James Tu

As the healthcare industry turns to value-based care models, and providers focus on health and wellness goals, incorporating “human-centric lighting (HCL)” in long-term care facilities can create therapeutic environments that increase the safety and well-being of residents and staff. HCL aims to enhance the biological safety, health and emotional well-being of people through an expanding list of advanced capabilities such as flicker-free, dimmable and color tunable or circadian lighting that are now possible through LED lighting and lighting control technologies.

Below are just some of the health benefits HCL can provide.

High-quality LED can lessen liability

Lighting impacts for long-term care facilities can be broken into two domains: visual and non-visual. The visual domain, where light is perceived through rods and cones, is concerned with improving occupants’ quality of life through increased levels of high-quality light, while the non-visual domain, which is received by cells called intrinsically photosensitive retinal ganglion cells (ipRGC), impacts human physiological and circadian performances.

According to the Cleveland Clinic, age-related eye diseases, such as macular degeneration, cataracts and glaucoma, often cause further reduced contrast sensitivity, inferior night vision, reduced depth perception, and an overall decrease in visual acuity. These impairments lead to diminished balance and ability to avoid obstacles, increasing the risk of falls — the leading cause of injuries for older Americans according to the National Council on Aging.

Improving light levels and light quality shows great promise in reducing these hazards. Installing quality LEDs with high color rendering index (CRI), increased lumen output, and minimal flicker levels would improve visual acuity for residents and staff alike. LEDs are particularly beneficial since their light output is the closest spectral match to sunlight, resulting in better color differentiation and color saturation, brighter whites and overall better color vision, according to Rensselaer Polytechnic Institute.

Circadian lighting helps control sleep

One of the most promising advancements in LED lighting in recent years surrounds the advent of circadian lighting. By altering the wavelength and intensity of the light, circadian lighting optimizes the body’s circadian rhythm, which regulates the timing and expression of many biological and behavior processes, chief among them the sleep-wake cycle. Cooler color temperatures that simulate the sun at its highest in the sky suppress melatonin and promote a natural alertness. The warmer color temperatures resemble the sun when it’s rising or setting, encouraging melatonin secretion and leading to calmer, more relaxed moods.

Circadian lighting is especially beneficial for older adults as evidenced by research published by MIT scientists in Cell indicating that the strength of circadian rhythms decline with age.  Additionally, circadian lighting is imperative for those whose environment may involve decreased natural light exposure and/or night shift work, which can be detrimental to sleep and often result in fragmented sleep cycles. Studies have shown insufficient sleep is linked to a broad array of chronic diseases such as Alzheimer’s disease, diabetes, cardiovascular disease, stroke, congestive heart failure, all major psychiatric conditions and weight gain — most of which pose a greater risk to older adults.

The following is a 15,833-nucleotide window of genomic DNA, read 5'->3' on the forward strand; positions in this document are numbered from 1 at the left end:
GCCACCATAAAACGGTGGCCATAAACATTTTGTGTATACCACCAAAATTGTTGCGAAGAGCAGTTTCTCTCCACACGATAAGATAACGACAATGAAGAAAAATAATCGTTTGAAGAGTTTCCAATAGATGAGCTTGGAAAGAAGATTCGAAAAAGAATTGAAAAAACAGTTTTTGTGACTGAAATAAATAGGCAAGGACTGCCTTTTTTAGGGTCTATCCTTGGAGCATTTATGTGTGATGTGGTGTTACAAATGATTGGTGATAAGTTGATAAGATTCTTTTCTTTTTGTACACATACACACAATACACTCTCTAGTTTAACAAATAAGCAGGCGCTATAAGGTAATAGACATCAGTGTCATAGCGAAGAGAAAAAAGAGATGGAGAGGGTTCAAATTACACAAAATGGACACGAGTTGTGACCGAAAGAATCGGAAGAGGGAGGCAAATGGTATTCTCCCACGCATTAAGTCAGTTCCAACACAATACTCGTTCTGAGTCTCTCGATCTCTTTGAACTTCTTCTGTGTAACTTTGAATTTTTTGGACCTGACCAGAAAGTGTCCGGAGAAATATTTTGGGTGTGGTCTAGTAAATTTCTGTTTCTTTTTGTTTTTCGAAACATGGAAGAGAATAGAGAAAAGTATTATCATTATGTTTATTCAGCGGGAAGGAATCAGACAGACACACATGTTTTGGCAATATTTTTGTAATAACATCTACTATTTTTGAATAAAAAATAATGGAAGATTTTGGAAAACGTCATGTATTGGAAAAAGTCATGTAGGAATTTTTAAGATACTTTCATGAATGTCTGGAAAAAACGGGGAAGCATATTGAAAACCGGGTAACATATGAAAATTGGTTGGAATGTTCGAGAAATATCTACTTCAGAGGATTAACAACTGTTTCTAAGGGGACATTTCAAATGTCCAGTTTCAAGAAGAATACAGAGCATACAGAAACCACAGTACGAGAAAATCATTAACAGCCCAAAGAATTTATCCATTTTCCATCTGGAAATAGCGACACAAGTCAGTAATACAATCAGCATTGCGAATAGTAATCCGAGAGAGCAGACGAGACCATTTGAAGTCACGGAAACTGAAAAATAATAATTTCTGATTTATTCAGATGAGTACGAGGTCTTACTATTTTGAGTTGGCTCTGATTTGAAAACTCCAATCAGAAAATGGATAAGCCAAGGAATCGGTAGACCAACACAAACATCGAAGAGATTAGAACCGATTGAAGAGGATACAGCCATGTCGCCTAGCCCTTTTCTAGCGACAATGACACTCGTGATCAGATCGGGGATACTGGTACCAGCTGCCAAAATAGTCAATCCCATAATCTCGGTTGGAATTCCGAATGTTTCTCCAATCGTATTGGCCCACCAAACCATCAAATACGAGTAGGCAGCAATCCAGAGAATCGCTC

HCL delivers more than ‘mood lighting’

In fact, additional research has highlighted how circadian lighting may offer therapeutic benefits to those with mood disorders and dementia. Research published inThe American Journal of  Psychiatry concluded that bright light and dawn simulation treatments can be effective for depression and seasonal affective disorder (SAD). A Department of Energy (DOE) study conducted by Pacific Northwest National Laboratory on the impact of circadian LED lighting on residents at ACC Care Center in Sacramento, CA, also found that target behaviors such as yelling, agitation, and crying were reduced by an average of 41%. Residents in the study also consistently slept through the night since the installation.

Further, studies published in JAMA, Journal of the American Geriatrics Society, and Building and Environment have shown that circadian lighting can be an appropriate intervention for those with dementia and may improve cognitive and noncognitive symptoms.

Switching to HCL

The latest advances in LED lighting, such as Energy Focus’ EnFocus line, provide energy efficient, flicker-free, dimmable and color tunable lighting capabilities through a simple retrofit of lamps and wall switches, making upgrading to high quality HCL easy and cost effective to achieve. HCL is smart investment that can profoundly affect the bottom line in many ways – especially positively impacting the health and safety of residents and staff, while also reducing its energy costs and providing a compelling return on investment.

James Tu is chairman and chief executive officer of Energy Focus Inc., an industry-leading innovator of sustainable LED lighting technologies and solutions. James is an advocate for LED and human-centric lighting technologies that provide environmental, health and business (“triple-bottom-line”) benefits.